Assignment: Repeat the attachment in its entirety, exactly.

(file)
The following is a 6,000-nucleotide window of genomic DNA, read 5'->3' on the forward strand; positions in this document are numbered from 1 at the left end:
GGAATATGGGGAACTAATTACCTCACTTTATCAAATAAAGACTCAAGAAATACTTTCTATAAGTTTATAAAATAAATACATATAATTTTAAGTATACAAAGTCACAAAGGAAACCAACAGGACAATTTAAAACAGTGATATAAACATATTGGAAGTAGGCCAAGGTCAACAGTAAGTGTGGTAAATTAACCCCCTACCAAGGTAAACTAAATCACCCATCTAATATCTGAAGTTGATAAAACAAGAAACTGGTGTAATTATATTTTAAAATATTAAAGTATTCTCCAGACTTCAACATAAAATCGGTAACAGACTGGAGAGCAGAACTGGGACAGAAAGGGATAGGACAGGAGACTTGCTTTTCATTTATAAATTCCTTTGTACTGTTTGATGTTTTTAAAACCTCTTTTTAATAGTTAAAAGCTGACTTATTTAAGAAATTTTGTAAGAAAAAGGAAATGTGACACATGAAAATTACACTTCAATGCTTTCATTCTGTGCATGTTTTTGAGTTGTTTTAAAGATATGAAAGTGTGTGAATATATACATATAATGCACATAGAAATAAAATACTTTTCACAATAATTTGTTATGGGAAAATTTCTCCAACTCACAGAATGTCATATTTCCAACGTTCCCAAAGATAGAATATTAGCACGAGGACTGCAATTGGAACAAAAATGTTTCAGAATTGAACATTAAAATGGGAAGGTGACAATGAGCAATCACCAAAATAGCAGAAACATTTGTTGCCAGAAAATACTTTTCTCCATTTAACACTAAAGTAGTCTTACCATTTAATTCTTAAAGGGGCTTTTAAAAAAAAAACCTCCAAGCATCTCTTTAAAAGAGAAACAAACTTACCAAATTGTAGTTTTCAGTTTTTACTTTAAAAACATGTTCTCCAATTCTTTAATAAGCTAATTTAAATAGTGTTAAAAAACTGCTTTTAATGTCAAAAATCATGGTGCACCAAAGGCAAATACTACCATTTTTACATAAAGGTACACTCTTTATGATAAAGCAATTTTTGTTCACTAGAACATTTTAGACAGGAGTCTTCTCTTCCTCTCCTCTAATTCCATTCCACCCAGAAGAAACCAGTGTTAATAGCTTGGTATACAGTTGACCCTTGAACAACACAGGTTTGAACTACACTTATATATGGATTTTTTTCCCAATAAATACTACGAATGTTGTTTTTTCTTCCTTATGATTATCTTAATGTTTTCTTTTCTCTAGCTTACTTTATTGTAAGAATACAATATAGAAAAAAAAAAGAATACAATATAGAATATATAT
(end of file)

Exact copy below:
The following is a 6,000-nucleotide window of genomic DNA, read 5'->3' on the forward strand; positions in this document are numbered from 1 at the left end:
GGAATATGGGGAACTAATTACCTCACTTTATCAAATAAAGACTCAAGAAATACTTTCTATAAGTTTATAAAATAAATACATATAATTTTAAGTATACAAAGTCACAAAGGAAACCAACAGGACAATTTAAAACAGTGATATAAACATATTGGAAGTAGGCCAAGGTCAACAGTAAGTGTGGTAAATTAACCCCCTACCAAGGTAAACTAAATCACCCATCTAATATCTGAAGTTGATAAAACAAGAAACTGGTGTAATTATATTTTAAAATATTAAAGTATTCTCCAGACTTCAACATAAAATCGGTAACAGACTGGAGAGCAGAACTGGGACAGAAAGGGATAGGACAGGAGACTTGCTTTTCATTTATAAATTCCTTTGTACTGTTTGATGTTTTTAAAACCTCTTTTTAATAGTTAAAAGCTGACTTATTTAAGAAATTTTGTAAGAAAAAGGAAATGTGACACATGAAAATTACACTTCAATGCTTTCATTCTGTGCATGTTTTTGAGTTGTTTTAAAGATATGAAAGTGTGTGAATATATACATATAATGCACATAGAAATAAAATACTTTTCACAATAATTTGTTATGGGAAAATTTCTCCAACTCACAGAATGTCATATTTCCAACGTTCCCAAAGATAGAATATTAGCACGAGGACTGCAATTGGAACAAAAATGTTTCAGAATTGAACATTAAAATGGGAAGGTGACAATGAGCAATCACCAAAATAGCAGAAACATTTGTTGCCAGAAAATACTTTTCTCCATTTAACACTAAAGTAGTCTTACCATTTAATTCTTAAAGGGGCTTTTAAAAAAAAAACCTCCAAGCATCTCTTTAAAAGAGAAACAAACTTACCAAATTGTAGTTTTCAGTTTTTACTTTAAAAACATGTTCTCCAATTCTTTAATAAGCTAATTTAAATAGTGTTAAAAAACTGCTTTTAATGTCAAAAATCATGGTGCACCAAAGGCAAATACTACCATTTTTACATAAAGGTACACTCTTTATGATAAAGCAATTTTTGTTCACTAGAACATTTTAGACAGGAGTCTTCTCTTCCTCTCCTCTAATTCCATTCCACCCAGAAGAAACCAGTGTTAATAGCTTGGTATACAGTTGACCCTTGAACAACACAGGTTTGAACTACACTTATATATGGATTTTTTTCCCAATAAATACTACGAATGTTGTTTTTTCTTCCTTATGATTATCTTAATGTTTTCTTTTCTCTAGCTTACTTTATTGTAAGAATACAATATAGAAAAAAAAAAGAATACAATATAGAATATATAT